the universe suddenly expanded from smaller than an atom to 100 trillion trillion times its original size, faster than the speed of light. This mysterious period, known as cosmic inflation, had been theorized but never confirmed. But now, scientists using telescopes at the South Pole say they have discovered the first direct evidence for this incredible growth, in the signature of gravitational waves. “It’s amazing,” said experimental cosmologist John Carlstrom of the University of Chicago, who leads the competing South Pole Telescope project. “Everyone in my field, what we’re thinking of doing in the future, we have to all rethink. This is an amazing milestone."...
Mike Konczal: Adolph Reed's Harpers Essay About Obama is Naive: "A Democratic president’s economic agenda is a failure, lost to business class acquiescence, the embrace of austerity, and an overall lack of vision.
This was the conclusion of The New Republic, summarizing Franklin Delano Roosevelt and the New Deal in May 1940.... Though the magazine believed the New Deal did more for the general welfare than any other administration, and even helped shift the ideological space against laissez-faire conservatism, they weren’t sure whether they could say they supported it. “If the New Deal is to deserve our support in the future, it must not rest on what it has already done, great as that is, but tell us how it is going to finish the task.” In other words, being disappointed in Democratic presidents is what opinion editors refer to as “evergreen” content....
Piketty’s Triumph: Three expert takes on Capital in the Twenty-First Century, French economist Thomas Piketty's data-driven magnum opus on inequality....
Jacob S. Hacker and Paul Pierson: "A Tocqueville for Today: "When Alexis de Tocqueville visited America in the early 1830s, the aspect of the new republic that most stimulated him was its remarkable social equality.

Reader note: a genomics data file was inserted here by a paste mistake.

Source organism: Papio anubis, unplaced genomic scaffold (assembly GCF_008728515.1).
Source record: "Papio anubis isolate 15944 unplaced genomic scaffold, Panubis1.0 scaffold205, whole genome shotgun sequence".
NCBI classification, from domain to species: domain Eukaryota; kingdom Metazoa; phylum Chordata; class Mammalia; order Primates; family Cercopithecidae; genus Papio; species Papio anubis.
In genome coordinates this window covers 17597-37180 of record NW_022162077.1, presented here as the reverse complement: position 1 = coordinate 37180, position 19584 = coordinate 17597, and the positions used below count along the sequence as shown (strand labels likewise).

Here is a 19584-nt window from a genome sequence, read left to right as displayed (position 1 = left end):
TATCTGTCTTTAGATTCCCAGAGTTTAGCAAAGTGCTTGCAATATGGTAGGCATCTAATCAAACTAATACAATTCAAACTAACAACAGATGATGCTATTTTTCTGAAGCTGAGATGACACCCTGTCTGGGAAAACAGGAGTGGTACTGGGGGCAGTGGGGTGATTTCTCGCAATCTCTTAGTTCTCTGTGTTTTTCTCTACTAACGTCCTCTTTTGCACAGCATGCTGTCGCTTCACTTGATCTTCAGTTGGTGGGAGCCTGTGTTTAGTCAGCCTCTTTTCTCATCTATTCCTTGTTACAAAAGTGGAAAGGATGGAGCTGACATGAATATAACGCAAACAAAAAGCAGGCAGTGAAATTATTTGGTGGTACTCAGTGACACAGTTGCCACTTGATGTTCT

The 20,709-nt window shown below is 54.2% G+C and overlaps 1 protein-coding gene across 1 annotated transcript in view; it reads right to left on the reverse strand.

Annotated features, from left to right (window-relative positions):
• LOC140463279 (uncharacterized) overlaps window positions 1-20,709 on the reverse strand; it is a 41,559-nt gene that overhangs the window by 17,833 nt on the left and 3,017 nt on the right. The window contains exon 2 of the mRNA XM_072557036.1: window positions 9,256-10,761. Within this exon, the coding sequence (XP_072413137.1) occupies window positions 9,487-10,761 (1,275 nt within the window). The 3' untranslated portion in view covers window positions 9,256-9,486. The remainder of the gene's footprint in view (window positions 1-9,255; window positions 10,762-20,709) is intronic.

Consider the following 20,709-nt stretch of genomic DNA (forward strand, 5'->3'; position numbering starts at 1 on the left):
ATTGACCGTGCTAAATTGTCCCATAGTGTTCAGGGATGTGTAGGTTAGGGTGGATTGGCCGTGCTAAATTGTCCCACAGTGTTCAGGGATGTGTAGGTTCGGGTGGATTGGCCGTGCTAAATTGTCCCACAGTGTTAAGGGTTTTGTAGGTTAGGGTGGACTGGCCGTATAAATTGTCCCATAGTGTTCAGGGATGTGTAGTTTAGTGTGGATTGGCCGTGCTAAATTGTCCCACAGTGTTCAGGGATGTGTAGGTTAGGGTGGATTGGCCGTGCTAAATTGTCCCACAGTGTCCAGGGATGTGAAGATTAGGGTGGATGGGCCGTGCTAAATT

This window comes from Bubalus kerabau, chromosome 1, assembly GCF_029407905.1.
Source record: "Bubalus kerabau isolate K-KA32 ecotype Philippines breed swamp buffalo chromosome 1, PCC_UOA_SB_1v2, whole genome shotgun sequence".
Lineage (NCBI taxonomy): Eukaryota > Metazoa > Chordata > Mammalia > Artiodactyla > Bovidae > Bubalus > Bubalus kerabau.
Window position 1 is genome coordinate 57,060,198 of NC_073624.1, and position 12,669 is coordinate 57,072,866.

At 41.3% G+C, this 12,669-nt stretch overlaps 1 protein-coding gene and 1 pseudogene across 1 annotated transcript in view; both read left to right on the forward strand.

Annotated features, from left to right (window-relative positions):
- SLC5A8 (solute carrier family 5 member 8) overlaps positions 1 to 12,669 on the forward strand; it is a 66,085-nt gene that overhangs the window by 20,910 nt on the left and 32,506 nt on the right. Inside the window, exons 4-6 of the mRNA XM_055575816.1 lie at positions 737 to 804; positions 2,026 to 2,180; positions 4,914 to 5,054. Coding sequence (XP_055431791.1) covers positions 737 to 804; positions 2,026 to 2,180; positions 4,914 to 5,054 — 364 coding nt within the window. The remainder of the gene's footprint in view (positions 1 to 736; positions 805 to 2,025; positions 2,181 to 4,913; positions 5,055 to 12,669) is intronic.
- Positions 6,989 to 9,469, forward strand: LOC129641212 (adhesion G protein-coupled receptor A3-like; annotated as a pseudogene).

“America, then, exhibits in her social state an extraordinary phenomenon,” Tocqueville marveled. “Men are there seen on a greater equality in point of fortune and intellect … than in any other country of the world, or in any age of which history has preserved the remembrance.”
Stats superstar Nate Silver hates the term “data-driven.” He also hates the work of just about every popular columnist at all of the major newspapers, including his former employer, the New York Times. But he loves burritos. On March 17, Silver will deliver his fix — yes, it’s data-driven — for the world of journalism in the form of a new FiveThirtyEight, now owned and operated by ESPN (and its parent company, Disney-ABC). Along with covering his signature topics of sports and politics, Silver’s staff aims to apply an accessible, quantitative approach to economics, science, and the catch-all topic “lifestyle.” Also, Mexican food. Ahead of the launch, he talked to Daily Intelligencer about learning how to be a manager, his problem with “hedgehogs,” and how hard it is to hire women.
Dianne Feinstein: "Over the past week, there have been numerous press articles written about the Intelligence Committee’s oversight review of the Detention and Interrogation Program of the CIA,
specifically press attention has focused on the CIA’s intrusion and search of the Senate Select Committee’s computers as well as the committee’s acquisition of a certain internal CIA document known as the Panetta Review.
I rise today to set the record straight and to provide a full accounting of the facts and history.
Chris Hayes and Ezra Klein watch the toddlers on the bus--the American campaign press corps. The only solution I see is simply to shut them all down: the modern style of campaign coverage started by Teddy White in 1960 with his The Making of the President is pernicious and harmful. Its practitioners should all be sent to do something more useful. Proofreading Google Books comes to mind.
We are facing the most serious combination of macroeconomic and financial stresses that the United States has faced in at least a generation.... I believe the right policy presumption is that the US economy will be judged to currently be in recession.... It is a matter of arithmetic to calculate the number of mortgages that will be on homes with negative equity... over $3 trillion dollars.... Estimates of losses are a little bit like weathermen’s estimates of snowfall as a storm comes. Revisions tend to be highly persistent. And they have been revised upwards many times in the last six months. Current estimates of mortgage losses are $400 billion dollars. And, having reviewed them carefully, I believe there is every reason to believe that those estimates are substantially optimistic....
The essential policy problem is to manage a combination of what some would call positive feedback mechanisms--what others would call vicious cycles--that threaten to magnify instability:
The first is the traditional Keynesian vicious cycle.... A second mechanism is probably more serious in the current instance. It is what I would call the Liquidation vicious cycle.... The third vicious cycle... [is] the Credit Accelerator vicious cycle that comes from the interaction of these two cycles.... All three of these mechanisms are now operating strongly in the US economy....